UPDATE: The solution to the puzzle and more comments from Jon have been added at the bottom of the post.
On the long flight to the recent Wolfram Technology Conference
, I ended up on the puzzle page of a newspaper. My attention was drawn to a word ladder
puzzle, where you must fill in a sequence of words from clues, but each word differs from the previous by only a single letter. Here, for example, is a simple puzzle already solved:
||from a position of superiority or authority
||strong woody fibers obtained especially from the phloem of from various plants
||a vigorous blow
||a vessel containing liquid in which something is immersed (as to process it or to maintain it at a constant temperature or to lubricate it)
||a science (or group of related sciences) dealing with the logic of quantity and shape and arrangement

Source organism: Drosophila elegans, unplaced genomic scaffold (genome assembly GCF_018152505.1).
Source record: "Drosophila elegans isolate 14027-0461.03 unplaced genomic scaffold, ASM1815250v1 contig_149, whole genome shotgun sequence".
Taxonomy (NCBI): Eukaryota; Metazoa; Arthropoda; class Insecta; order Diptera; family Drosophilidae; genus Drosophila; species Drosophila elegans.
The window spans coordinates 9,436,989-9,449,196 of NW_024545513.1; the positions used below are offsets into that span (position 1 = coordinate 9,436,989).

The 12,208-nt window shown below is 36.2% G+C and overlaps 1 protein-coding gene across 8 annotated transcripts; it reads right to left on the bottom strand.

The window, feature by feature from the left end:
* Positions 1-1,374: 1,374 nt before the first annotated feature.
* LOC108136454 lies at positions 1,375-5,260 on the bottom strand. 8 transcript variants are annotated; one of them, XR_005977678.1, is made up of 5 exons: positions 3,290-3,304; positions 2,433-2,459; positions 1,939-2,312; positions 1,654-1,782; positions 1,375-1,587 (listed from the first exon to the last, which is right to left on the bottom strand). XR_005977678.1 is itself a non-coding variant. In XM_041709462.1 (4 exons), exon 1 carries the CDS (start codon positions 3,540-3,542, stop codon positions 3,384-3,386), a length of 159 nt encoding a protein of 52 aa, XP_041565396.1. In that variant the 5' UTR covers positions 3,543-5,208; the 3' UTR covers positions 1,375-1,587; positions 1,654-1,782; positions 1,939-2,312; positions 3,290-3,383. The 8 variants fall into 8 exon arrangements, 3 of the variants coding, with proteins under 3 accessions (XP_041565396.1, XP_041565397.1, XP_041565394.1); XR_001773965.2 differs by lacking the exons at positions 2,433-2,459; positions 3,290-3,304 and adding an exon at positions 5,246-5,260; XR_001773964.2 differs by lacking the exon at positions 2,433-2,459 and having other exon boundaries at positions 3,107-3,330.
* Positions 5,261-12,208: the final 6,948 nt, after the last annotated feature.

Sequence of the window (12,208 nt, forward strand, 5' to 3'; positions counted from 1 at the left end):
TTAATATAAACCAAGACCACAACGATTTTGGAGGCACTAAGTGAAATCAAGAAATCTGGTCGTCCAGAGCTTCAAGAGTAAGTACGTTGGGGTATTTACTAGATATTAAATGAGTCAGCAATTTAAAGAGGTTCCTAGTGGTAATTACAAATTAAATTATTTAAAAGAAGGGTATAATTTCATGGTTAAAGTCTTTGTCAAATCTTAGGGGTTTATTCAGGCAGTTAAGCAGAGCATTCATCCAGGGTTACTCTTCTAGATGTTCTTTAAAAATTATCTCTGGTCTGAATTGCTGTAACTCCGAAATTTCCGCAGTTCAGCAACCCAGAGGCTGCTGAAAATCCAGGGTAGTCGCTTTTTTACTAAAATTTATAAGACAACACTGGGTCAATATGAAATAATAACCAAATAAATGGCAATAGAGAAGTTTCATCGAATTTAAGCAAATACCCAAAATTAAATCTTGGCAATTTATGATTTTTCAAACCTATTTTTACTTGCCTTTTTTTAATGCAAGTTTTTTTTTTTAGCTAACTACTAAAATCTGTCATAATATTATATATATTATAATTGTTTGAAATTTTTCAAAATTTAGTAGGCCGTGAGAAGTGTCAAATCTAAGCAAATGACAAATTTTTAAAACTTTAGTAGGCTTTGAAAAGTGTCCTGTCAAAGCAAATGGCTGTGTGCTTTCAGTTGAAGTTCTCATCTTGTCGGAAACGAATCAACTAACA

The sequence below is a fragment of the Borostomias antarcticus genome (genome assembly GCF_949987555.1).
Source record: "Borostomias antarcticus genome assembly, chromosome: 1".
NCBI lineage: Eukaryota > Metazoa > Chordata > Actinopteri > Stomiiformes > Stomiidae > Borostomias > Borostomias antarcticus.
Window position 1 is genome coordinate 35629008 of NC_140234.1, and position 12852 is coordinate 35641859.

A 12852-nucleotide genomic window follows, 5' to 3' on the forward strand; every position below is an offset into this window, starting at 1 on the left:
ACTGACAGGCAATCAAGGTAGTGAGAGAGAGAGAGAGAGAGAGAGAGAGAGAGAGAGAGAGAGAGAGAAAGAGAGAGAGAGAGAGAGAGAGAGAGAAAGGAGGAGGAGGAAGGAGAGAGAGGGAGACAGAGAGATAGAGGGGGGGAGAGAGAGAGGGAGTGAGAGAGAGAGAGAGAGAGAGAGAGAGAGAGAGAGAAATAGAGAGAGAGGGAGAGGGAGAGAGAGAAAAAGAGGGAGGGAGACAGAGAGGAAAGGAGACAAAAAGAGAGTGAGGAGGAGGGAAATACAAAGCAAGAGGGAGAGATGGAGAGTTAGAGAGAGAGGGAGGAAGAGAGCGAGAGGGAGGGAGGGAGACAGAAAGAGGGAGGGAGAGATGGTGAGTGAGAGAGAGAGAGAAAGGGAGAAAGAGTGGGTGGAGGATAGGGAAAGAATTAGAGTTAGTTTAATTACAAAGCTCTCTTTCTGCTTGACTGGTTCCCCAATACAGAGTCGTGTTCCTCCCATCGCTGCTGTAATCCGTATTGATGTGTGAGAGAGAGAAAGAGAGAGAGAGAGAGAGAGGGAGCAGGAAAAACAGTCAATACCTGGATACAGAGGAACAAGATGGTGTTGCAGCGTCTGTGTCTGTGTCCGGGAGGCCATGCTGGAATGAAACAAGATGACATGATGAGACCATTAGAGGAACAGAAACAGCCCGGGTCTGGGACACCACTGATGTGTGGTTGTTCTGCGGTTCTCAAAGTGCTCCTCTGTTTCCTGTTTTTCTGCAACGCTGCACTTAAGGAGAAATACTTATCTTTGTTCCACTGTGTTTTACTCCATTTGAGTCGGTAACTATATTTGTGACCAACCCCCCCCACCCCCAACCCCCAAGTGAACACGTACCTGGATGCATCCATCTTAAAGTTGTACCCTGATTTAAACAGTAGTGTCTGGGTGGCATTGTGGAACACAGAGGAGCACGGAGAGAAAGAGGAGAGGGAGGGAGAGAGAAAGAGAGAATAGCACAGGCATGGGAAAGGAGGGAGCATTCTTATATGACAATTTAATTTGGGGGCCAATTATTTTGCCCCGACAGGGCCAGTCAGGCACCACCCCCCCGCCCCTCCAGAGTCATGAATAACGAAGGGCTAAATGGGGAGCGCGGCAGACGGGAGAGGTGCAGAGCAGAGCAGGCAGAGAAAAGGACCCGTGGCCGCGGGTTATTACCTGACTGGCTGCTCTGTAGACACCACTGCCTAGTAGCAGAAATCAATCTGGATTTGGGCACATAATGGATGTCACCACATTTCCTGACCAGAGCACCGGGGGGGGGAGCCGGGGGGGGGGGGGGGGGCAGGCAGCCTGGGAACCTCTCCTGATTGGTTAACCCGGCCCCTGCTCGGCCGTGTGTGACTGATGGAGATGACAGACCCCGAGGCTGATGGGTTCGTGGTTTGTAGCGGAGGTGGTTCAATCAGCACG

I wasn't going to do a blog entry on this, as it is a very similar task to my "Exploring Synonym Chains
" post that I wrote some time ago, but that changed with a chance conversation at the (excellent) Technology Conference. Proving that one never stops learning, Charles Pooh, one of our graph theory developers, pointed out to me that my synonyms item could have been done much better. I had broken one of the very rules that I wrote about in my "10 Tips for Fast Mathematica Code
" entry—"Use built-in functions." I had effectively re-implemented the built-in Mathematica commands GraphPeriphery
So, armed with these two new functions, let's find the longest word ladder puzzle that can be made using Mathematica's English dictionary.